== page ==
Five questions about Tigers-Yankees

The Tigers and Yankees opened the regular season against each other, with Justin Verlander facing CC Sabathia at Yankee Stadium. A lot has happened since then, most of it good, some of it historic. Now, they will open one of the American League Division Series at Yankee Stadium. It might be the best of the four first-round series.

Here are five questions about the series:

1. How good is the Tigers' rotation?

Justin Verlander


Really good. Verlander, of course, has been the best pitcher in the American League this year, the league's Triple Crown winner. Chances are, he will start twice in the series. But the key to this series might be Detroit's No. 2 starter, Doug Fister, who is 7-0 with an 0.65 ERA in his past eight starts. He is not a power pitcher, but he has been using his curveball more. He also has a good cutter and changeup, and he fields his position as well as anyone in the game. Fister has been the best move made by any team at the trade deadline, as the Tigers swiped him from Seattle. His emergence allows Detroit to drop Max Scherzer to the third spot in the rotation. If Scherzer has his good slider and changeup, there aren't many better No. 3 starters.

2. How good is the Yankees' rotation?

CC Sabathia


Pretty good. Sabathia is big and strong and healthy and well decorated in the postseason. Plus, he's probably mad, and might take his anger out on the Tigers. That's because he barely missed becoming the first AL pitcher since Roger Clemens (1997-98) to win 20 games in back-to-back seasons, and the first Yankee since Tommy John (1979-80). Rookie Ivan Nova is the No. 2 starter, and he has earned it. He is the only rookie pitcher in the past 65 years to win 12 straight decisions during one season, and the first Yankees rookie to do that since 1939. His hard sinker is very difficult to center, he has good secondary stuff and, for a kid, he doesn't rattle easily. Freddy Garcia will start Game 3. There wasn't much of a choice. Phil Hughes is constantly hurt, Bartolo Colon labored down the stretch and A.J. Burnett is just too much of a walking roulette wheel to count on in a big game.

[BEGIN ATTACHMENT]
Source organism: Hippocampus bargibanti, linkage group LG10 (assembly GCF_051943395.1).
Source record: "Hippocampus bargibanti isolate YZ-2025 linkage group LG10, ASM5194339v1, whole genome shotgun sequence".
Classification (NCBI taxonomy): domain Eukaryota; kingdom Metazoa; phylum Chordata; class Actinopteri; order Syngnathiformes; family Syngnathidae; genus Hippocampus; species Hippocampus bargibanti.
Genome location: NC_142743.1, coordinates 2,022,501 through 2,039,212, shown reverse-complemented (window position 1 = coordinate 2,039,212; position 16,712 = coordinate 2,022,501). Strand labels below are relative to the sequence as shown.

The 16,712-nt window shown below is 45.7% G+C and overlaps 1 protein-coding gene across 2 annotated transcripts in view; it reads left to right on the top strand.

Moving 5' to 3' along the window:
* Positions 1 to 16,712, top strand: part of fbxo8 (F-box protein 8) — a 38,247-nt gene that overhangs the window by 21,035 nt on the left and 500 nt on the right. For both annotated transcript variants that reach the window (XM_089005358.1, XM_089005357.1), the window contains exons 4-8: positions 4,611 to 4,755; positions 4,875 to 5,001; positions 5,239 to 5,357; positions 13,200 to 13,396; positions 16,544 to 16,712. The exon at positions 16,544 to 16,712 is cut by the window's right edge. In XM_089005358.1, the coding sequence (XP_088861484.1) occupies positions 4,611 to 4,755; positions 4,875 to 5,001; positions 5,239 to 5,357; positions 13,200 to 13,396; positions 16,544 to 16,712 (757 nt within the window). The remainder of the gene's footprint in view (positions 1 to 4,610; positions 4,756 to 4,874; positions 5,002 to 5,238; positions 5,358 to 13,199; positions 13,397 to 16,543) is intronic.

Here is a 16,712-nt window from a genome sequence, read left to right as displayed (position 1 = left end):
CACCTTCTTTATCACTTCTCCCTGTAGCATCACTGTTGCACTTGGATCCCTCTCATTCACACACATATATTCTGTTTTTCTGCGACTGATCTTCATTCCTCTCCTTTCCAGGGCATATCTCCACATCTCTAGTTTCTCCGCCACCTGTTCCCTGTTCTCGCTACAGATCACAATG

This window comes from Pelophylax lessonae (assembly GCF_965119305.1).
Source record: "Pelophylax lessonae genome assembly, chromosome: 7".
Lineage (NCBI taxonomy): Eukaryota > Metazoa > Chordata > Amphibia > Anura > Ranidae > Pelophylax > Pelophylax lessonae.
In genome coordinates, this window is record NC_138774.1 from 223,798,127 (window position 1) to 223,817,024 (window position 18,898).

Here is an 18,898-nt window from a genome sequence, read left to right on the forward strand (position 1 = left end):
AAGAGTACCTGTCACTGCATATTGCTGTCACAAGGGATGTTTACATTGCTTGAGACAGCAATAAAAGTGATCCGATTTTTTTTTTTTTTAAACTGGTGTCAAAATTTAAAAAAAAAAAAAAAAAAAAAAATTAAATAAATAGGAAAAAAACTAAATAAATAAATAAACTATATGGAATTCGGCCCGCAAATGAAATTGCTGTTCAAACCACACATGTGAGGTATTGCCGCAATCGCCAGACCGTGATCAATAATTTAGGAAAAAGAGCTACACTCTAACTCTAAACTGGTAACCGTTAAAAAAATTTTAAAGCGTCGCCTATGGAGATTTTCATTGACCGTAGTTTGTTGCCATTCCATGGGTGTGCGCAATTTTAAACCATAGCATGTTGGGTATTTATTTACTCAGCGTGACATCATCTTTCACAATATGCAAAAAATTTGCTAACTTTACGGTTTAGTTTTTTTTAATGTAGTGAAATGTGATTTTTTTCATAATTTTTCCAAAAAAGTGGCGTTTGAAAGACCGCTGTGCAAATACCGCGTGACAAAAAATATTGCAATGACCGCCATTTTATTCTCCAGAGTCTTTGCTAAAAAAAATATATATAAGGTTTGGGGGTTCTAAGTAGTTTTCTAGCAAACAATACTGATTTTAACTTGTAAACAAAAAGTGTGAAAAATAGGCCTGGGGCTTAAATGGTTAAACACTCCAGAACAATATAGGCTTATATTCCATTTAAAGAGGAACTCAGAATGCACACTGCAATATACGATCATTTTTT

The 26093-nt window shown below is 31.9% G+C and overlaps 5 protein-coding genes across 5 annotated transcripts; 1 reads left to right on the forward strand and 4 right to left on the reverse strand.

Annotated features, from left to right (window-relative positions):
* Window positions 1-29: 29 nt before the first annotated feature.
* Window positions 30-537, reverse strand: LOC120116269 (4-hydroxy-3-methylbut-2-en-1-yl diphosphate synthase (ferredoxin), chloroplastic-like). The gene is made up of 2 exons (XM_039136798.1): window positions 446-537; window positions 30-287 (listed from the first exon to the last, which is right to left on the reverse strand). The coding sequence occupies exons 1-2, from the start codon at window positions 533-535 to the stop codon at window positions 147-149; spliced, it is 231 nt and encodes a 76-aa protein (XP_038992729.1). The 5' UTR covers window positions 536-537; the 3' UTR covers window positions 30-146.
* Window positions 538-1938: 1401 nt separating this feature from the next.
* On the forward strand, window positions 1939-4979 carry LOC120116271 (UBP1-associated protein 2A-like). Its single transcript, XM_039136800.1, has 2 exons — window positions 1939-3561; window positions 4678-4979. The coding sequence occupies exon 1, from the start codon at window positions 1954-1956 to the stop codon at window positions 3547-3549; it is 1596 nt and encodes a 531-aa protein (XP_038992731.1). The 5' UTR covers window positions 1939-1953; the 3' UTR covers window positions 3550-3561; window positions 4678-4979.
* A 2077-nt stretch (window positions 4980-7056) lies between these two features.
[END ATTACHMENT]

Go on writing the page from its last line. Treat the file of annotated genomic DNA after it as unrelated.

3. Which team has a better bullpen?

Mariano Rivera


The Yankees. They have the greatest closer of all time, Mariano Rivera, who has 42 postseason saves (24 more than anyone else) and a record 0.71 ERA in the playoffs. David Robertson is a strikeout machine. And until a recent hiccup, Rafael Soriano had an eight-inning stretch in which he allowed no runs and struck out 11. Plus, they have a lefty in Boone Logan who has done a terrific job all year. The Tigers aren't quite as deep, but the late surge of Joaquin Benoit ("He looks like the guy that dominated in the eighth inning last year for Tampa Bay," one scout said) and the move of left-hander Phil Coke to the bullpen has greatly strengthened the bridge to the closer. And closer Jose Valverde has converted 50 consecutive save opportunities. "He doesn't scare me," one AL manager said. "He throws two pitches, a two-seamer and a four-seamer. Everyone knows what is coming. I always think we're going to get him, but we never do. That must mean he is great."

4. How improved is the Tigers' offense?

Delmon Young


Greatly. Delmon Young, acquired from Minnesota in August, fills a hole in the middle of the order. Wilson Betemit, who platoons at third base with Brandon Inge, "can really hit," one scout said. "He has added another element to that lineup." But Betemit has been bothered by a sore left knee. Miguel Cabrera is swinging the bat better than he has all year, or in several years. "He's the best hitter in our league," said Indians manager Manny Acta. Most important, if anyone pitches around Cabrera, they have to deal with hot-hitting Victor Martinez. Together, Cabrera and Martinez have more walks (154) than strikeouts (140) this season, which is so rare for two power guys in the middle of the order. They are really tough outs, they put the ball in play and if you make a mistake, it's gone.

5. What kind of mojo do the Yankees have going on?

Derek Jeter


There is a very good vibe around the Yankees. So much has gone wrong this year, there has been so much doubt, but they have played through it all, and finished with the best record in the American League. There was the Derek Jeter slump, and the talk that he was done. There was the flap with Jorge Posada about hitting ninth. There were the questions early about their rotation, led by the issues with Burnett. There were the injuries to Joba Chamberlain, Alex Rodriguez and others. And yet the Yankees not only persevered, but they thrived, and wound up with the best record in the league.


Tim Kurkjian is a senior writer for ESPN The Magazine. His book "Is This a Great Game, or What?" was published by St. Martin's Press and is available in paperback. Click here to order a copy.

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